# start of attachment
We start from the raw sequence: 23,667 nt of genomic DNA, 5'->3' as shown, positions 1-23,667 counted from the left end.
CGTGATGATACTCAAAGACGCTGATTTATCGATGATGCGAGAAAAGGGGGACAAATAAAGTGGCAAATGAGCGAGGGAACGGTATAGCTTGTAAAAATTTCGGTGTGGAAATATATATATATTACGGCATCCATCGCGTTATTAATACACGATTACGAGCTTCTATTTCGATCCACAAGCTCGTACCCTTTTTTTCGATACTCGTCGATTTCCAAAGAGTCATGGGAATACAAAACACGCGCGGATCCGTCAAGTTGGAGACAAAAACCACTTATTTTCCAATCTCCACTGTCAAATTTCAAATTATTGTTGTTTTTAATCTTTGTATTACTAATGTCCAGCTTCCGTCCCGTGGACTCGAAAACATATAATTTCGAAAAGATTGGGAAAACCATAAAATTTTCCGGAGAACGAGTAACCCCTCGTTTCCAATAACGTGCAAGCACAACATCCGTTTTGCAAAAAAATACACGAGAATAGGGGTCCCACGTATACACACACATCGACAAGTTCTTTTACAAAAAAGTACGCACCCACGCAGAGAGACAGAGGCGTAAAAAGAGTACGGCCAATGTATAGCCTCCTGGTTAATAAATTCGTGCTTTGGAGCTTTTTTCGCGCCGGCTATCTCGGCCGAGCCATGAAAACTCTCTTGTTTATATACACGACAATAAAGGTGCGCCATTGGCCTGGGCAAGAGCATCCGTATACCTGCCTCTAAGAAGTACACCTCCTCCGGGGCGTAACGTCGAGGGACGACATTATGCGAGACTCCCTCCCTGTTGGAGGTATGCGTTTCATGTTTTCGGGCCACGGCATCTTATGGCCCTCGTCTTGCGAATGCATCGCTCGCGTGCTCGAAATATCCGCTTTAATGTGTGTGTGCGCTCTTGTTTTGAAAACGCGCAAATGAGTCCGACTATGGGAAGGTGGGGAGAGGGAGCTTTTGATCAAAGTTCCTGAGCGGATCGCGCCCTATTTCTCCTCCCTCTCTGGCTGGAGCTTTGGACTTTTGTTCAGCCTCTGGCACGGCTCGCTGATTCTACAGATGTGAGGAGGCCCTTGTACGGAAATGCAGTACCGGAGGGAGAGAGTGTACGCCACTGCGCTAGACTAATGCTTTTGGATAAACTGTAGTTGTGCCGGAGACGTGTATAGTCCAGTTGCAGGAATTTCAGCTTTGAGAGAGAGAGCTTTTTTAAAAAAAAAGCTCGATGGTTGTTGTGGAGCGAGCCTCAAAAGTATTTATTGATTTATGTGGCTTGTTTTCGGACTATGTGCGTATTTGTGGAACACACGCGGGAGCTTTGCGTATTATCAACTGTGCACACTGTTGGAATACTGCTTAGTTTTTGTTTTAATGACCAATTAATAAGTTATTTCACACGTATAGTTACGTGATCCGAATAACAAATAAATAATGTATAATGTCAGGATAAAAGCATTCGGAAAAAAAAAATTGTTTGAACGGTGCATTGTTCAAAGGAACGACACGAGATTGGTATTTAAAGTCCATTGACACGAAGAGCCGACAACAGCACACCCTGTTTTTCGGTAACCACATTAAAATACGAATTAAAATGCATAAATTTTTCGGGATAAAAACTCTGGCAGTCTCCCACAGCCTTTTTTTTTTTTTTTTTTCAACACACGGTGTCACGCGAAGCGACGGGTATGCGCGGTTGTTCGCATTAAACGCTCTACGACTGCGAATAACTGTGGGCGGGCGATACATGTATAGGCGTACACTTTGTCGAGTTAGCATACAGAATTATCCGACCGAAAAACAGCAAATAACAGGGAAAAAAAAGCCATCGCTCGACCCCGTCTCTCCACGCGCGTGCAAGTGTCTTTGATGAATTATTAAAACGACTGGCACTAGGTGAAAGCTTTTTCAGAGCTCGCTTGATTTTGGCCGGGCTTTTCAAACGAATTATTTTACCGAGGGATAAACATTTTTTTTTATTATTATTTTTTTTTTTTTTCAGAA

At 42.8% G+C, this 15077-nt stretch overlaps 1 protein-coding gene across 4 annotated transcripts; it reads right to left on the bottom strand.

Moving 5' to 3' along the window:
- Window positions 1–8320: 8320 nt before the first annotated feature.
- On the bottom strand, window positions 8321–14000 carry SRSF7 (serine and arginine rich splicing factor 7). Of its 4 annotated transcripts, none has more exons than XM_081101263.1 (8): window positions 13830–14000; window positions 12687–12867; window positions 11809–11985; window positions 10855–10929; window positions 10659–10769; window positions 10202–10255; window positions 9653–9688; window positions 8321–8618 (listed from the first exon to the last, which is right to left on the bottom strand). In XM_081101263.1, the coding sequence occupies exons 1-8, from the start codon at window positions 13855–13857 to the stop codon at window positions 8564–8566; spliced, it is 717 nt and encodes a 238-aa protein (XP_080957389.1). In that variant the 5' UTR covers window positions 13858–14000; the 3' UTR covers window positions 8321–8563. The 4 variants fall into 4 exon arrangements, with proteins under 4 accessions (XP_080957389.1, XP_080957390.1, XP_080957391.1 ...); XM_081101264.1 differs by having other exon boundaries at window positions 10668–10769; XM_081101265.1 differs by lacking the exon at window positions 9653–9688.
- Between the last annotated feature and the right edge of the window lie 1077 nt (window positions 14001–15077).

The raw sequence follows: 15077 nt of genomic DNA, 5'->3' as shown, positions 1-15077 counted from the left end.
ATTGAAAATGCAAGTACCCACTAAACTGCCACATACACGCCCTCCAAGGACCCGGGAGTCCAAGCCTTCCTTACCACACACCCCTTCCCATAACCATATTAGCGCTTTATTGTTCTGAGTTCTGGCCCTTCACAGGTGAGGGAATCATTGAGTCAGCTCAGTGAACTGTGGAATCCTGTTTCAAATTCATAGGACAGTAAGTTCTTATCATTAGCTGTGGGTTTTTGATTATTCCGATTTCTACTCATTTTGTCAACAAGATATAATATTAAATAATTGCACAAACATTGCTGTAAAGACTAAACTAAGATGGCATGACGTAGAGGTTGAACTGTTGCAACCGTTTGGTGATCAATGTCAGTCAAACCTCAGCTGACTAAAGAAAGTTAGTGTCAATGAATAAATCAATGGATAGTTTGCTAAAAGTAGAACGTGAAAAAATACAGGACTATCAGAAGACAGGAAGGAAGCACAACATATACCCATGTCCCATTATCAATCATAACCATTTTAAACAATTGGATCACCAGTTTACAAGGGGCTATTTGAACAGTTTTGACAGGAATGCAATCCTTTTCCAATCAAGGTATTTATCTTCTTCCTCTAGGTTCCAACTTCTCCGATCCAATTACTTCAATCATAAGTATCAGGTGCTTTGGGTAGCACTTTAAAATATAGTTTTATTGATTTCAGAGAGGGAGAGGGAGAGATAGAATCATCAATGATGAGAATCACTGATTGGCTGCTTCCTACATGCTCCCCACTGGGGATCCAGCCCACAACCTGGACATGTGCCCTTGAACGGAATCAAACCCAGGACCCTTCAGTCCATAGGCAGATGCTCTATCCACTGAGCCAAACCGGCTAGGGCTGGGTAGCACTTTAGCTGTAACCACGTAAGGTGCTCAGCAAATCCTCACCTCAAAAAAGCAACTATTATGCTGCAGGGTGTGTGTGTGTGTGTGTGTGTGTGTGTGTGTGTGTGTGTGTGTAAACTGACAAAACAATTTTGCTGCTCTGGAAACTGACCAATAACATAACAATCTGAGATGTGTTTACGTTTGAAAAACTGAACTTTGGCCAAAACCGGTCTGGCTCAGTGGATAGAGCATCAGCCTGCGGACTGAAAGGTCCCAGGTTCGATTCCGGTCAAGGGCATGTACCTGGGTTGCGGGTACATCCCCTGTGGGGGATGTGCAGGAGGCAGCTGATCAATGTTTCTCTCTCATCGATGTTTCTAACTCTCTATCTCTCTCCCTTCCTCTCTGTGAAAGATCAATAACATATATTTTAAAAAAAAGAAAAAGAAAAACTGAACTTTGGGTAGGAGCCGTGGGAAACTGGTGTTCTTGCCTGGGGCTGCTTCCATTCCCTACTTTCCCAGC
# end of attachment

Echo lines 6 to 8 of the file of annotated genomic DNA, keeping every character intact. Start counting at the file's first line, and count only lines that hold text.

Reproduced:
- On the bottom strand, window positions 8321–14000 carry SRSF7 (serine and arginine rich splicing factor 7). Of its 4 annotated transcripts, none has more exons than XM_081101263.1 (8): window positions 13830–14000; window positions 12687–12867; window positions 11809–11985; window positions 10855–10929; window positions 10659–10769; window positions 10202–10255; window positions 9653–9688; window positions 8321–8618 (listed from the first exon to the last, which is right to left on the bottom strand). In XM_081101263.1, the coding sequence occupies exons 1-8, from the start codon at window positions 13855–13857 to the stop codon at window positions 8564–8566; spliced, it is 717 nt and encodes a 238-aa protein (XP_080957389.1). In that variant the 5' UTR covers window positions 13858–14000; the 3' UTR covers window positions 8321–8563. The 4 variants fall into 4 exon arrangements, with proteins under 4 accessions (XP_080957389.1, XP_080957390.1, XP_080957391.1 ...); XM_081101264.1 differs by having other exon boundaries at window positions 10668–10769; XM_081101265.1 differs by lacking the exon at window positions 9653–9688.
- Between the last annotated feature and the right edge of the window lie 1077 nt (window positions 14001–15077).

The raw sequence follows: 15077 nt of genomic DNA, 5'->3' as shown, positions 1-15077 counted from the left end.